Then the process of fitting begins. At first, there is no padding on the brace at all. The orthotist makes marks on it to begin cutting it down to size little by little, top and bottom. He flares it in places and trims in places, adds padding, and gets a good, comfortable fit.

Then we took it home for The Dude to wear that night. In the morning, we checked for pressure points (red marks) and returned to his office for further adjustments. The Dude had been complaining that it hurt his tummy, so the orthotist cut a tummy hole. He also put in some ventilation holes all around the brace. He added some straps inside to push against the curves, and a strap over The Dude's right shoulder to help balance his shoulders. (His right shoulder is higher than his left due to his scoli.) The brace pushes up under the left shoulder. In the brace, he looks very good.

By the way, this is exactly opposite what the Prov does--it pushes way up under his right shoulder--they said that it has to do that to push in against his curve (which we have since learned meant only the lower curve, as the Providence brace cannot treat curves as high on the spine as The Dude's upper curve).  We feel a lot more optimistic about this different configuration, which manages to both push in against both of the curves, and up on the left/down on the right, thereby forcing that upper curve into better alignment.

The brace itself is quite lightweight. Whereas the Prov seems to be mostly a thick layer of padding and is heavier than the R-C brace, the R-C brace has very little padding. It does not need it. It is barely noticeable under The Dude's clothing! The shoulder strap is a type of elasticized velcro, and barely peeks out from under the neckline of his shirt. It is cut high enough in front to allow him to bend his legs up 90 degrees (unlike his casts!), but still it achieves purchase against his hips to gain the needed vertical correction--it does that by having fairly deep indentations just above his hips and going down lower in the rear/sides.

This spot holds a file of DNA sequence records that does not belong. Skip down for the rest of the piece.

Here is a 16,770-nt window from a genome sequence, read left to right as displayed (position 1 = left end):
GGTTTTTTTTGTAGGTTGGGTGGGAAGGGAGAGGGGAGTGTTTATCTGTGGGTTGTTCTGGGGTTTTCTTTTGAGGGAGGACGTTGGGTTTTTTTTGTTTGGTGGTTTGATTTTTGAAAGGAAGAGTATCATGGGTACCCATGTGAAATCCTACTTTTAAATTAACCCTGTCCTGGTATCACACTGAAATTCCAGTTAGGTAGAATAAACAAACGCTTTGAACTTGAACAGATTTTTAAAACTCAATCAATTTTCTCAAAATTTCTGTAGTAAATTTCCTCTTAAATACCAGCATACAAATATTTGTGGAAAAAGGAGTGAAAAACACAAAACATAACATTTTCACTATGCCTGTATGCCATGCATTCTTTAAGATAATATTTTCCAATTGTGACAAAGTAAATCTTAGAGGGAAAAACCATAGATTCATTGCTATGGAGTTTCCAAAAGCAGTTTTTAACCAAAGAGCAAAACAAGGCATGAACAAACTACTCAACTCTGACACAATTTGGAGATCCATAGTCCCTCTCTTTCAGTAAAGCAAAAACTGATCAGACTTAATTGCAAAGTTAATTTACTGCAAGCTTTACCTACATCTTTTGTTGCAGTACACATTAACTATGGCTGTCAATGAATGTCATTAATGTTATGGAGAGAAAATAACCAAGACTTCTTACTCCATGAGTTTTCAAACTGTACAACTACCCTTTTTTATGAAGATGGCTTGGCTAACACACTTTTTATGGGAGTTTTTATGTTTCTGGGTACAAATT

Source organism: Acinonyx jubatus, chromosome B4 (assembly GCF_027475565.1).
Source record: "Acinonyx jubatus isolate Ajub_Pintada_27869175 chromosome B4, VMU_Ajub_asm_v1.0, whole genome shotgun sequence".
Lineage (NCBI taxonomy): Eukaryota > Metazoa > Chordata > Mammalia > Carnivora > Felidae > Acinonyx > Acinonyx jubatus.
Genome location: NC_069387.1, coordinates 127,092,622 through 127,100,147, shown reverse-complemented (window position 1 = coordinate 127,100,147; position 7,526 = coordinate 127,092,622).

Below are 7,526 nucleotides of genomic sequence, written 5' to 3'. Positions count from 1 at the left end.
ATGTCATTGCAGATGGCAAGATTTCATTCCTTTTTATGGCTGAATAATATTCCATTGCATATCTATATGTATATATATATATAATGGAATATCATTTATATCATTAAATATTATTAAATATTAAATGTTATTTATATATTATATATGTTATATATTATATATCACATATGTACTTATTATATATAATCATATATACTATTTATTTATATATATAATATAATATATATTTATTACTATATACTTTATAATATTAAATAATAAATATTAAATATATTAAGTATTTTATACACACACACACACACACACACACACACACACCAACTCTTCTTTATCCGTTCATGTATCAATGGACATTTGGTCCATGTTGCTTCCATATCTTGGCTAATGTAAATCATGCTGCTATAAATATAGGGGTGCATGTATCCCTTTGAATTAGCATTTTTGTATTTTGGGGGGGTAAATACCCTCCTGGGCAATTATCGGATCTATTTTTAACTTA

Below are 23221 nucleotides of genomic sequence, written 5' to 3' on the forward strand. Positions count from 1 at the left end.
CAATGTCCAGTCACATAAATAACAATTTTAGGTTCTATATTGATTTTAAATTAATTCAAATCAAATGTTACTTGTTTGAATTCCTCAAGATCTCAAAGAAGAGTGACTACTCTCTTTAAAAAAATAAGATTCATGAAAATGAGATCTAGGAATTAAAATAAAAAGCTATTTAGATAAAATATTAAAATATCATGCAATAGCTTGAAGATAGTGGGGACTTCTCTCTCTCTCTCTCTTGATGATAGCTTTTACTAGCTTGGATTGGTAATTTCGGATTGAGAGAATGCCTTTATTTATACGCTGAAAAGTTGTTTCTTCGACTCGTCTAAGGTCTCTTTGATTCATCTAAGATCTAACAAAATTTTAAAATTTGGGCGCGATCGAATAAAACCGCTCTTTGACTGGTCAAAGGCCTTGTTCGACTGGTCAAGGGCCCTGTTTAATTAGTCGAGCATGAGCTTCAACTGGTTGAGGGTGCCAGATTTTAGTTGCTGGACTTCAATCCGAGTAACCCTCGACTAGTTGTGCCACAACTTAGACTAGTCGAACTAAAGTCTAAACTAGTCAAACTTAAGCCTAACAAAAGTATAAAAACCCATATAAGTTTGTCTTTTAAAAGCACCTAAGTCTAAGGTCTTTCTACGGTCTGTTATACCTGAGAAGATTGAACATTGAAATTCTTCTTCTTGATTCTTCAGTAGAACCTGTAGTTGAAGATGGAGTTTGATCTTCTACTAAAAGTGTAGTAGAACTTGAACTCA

The Dude is not happy about having to wear this brace night AND day, but it is not an uncomfortable brace. Just being in a brace is not fun, but I think if a child has to be in one, this would be a pretty good one to be in.

We do not yet have an in-brace xray. Their method is to allow the child's body to adjust to the brace for about a month before getting the in-brace xray. This seems to make very good sense to me, especially after seeing the brace-making process, and how organic and body-patient-specific it is. If the in-brace xray looks good, we will then wait about 5 or 6 months and get an out-of-brace xray. The expectation is that this brace will last until he gains about 8 pounds, or about 9 months.

I cannot say enough good things about our orthotist. He was absolutely wonderful to work with, and is a very compassionate, devoted professional. If anyone wants to talk with me about it, I would be happy to answer any questions.  Just leave me a comment and I'll do my best.